I have noticed this kind of similarity in my own writing. I fell in love with the western as a kid, but my story-telling journey actually began with the superhero genre. A cousin of mine, who is more older-brother than cousin, introduced me to the wonders of the Marvel Universe and DC comics with the Avengers and the Justice League. Most of these characters have fantastic abilities. They can fly and shoot various types of energy rays, and have incredible strength. But my favorite quickly became Batman. No superpowers at all. He goes about defeating the bad guy in a way that is sensationalistic, yes, but he has to rely on his own intelligence and physical training. And he answers to his own sense of justice. He is to the world of superheroes what Leroy Gibbs is to police investigations, and what Frank Reagan is to New York City politics.

I then expanded out into non-super powered science fiction. Stuff like Star Trek and Planet of the Apes. In one you have James Kirk, and in the other, you have Taylor. Two characters very much like Batman or Gibbs or Reagan. In fact, both are played by similar actors. It is very easy for me to envision Charlton Heston in the center seat of the Enterprise, and William Shatner running from sentient apes and screaming out, “It’s a madhouse!”

Then, I discovered the western. I was about ten years old at this point. My grandparents loved westerns, and it was because of them and my undying respect and admiration for them that I first watched Gunsmoke and The Virginian. I realized in the western there was a world of adventure that is based not on some fantastical place like Gotham City orfaraway, futuristic outer-space, but our own world. These westerns took place in the deserts and grasslands east of the Rockies and west of them. The Virginian takes place in Wyoming, and there really is a Wyoming. Dodge City is a

real town. You can actually walk the ground where these stories take place.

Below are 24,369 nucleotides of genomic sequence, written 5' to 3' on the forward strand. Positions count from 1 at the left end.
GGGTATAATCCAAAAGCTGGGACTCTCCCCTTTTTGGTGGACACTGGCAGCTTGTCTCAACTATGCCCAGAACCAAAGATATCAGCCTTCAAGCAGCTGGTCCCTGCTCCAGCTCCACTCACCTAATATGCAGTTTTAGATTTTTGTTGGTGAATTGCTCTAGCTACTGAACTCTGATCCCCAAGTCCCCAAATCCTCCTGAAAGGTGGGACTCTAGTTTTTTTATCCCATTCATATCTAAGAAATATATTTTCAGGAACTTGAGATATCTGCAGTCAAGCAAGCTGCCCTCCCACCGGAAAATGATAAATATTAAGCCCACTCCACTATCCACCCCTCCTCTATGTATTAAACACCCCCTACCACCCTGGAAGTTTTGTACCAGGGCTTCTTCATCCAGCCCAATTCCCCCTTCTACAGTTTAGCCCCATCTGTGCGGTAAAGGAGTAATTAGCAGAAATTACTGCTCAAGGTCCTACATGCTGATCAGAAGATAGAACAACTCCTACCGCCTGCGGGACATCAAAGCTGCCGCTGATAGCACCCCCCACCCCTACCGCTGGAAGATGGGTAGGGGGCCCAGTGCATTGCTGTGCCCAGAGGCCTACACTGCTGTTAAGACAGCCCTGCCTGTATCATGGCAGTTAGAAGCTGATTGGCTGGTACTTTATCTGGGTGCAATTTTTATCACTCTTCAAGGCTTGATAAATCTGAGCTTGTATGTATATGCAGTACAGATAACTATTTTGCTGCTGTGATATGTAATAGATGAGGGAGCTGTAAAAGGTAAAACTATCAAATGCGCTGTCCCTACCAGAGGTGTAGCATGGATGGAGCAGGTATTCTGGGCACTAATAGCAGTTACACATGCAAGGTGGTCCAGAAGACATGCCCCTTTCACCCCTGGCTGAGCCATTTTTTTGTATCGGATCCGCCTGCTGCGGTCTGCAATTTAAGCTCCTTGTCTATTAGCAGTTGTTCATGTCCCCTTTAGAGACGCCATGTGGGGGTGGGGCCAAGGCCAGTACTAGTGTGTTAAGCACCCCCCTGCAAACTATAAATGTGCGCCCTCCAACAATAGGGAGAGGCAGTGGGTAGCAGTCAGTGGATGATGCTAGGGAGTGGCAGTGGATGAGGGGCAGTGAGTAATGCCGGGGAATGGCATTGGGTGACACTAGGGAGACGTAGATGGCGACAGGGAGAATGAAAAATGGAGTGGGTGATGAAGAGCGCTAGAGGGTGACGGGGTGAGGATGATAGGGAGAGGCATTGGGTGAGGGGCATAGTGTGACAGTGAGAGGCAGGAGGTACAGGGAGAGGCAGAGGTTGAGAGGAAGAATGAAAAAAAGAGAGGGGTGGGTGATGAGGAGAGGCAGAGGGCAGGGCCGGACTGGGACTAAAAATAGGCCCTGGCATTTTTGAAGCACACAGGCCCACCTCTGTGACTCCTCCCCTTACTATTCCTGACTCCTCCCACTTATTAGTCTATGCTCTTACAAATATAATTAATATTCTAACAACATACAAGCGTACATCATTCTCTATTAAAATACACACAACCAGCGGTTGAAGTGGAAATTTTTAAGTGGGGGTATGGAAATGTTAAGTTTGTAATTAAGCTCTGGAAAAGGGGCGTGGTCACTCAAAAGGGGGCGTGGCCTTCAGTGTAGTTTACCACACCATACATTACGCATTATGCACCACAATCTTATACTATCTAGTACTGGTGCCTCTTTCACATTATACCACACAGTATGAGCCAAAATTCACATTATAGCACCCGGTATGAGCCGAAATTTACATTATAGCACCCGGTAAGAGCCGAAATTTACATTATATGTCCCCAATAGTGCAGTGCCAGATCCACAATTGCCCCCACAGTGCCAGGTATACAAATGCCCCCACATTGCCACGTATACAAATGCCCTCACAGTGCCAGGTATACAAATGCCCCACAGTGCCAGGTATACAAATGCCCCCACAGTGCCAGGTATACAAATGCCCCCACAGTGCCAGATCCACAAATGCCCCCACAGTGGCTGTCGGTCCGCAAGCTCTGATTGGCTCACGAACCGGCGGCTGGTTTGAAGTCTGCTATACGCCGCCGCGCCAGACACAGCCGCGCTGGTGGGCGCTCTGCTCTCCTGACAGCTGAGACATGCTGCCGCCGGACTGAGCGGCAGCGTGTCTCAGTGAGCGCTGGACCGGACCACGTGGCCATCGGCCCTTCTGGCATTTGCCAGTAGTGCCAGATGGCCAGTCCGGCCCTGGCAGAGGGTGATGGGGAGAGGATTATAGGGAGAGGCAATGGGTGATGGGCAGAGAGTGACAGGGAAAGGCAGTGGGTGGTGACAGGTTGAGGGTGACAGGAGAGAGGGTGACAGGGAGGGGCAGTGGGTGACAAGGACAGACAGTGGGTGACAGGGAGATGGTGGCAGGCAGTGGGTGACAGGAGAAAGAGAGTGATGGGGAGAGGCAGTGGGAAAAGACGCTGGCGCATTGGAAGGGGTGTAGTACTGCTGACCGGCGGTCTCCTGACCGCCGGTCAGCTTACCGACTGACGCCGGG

And so, my journey took me to the Old West, and then eventually to the modern gunfighter stories featuring characters like Spenser and Jesse Stone and Jack Reacher. Like with westerns, you can walk the streets where these stories are set.

With all of these genres, I found I was actually reading the same kind of story. Batman, Captain Kirk, Leroy Jethro Gibbs, Matt Dillon. It could be said that you find them in Johnny McCabe and his sons. You find them in Austin Tremain and Rick McCabe.

So, yes I write in multiple genres. I have some science fiction and supernatural novels available online under the penname Greg Logan. I have the McCabes and the Texas Ranger series available under my own name. Soon I will be publishing my own tough-guy mysteries. But in these various genres, I am actually writing the same character. The independent tough-guy. The self-sufficient hero who answers to his own definition of justice. The crusader, trying to right wrongs, though I give it all my own unique touch. So if you read a story featuring Johnny McCabe or Austin Tremain or even Victor Franken (the hero in my Greg Logan supernatural series), you’re actually really reading the same genre, different on the surface, only.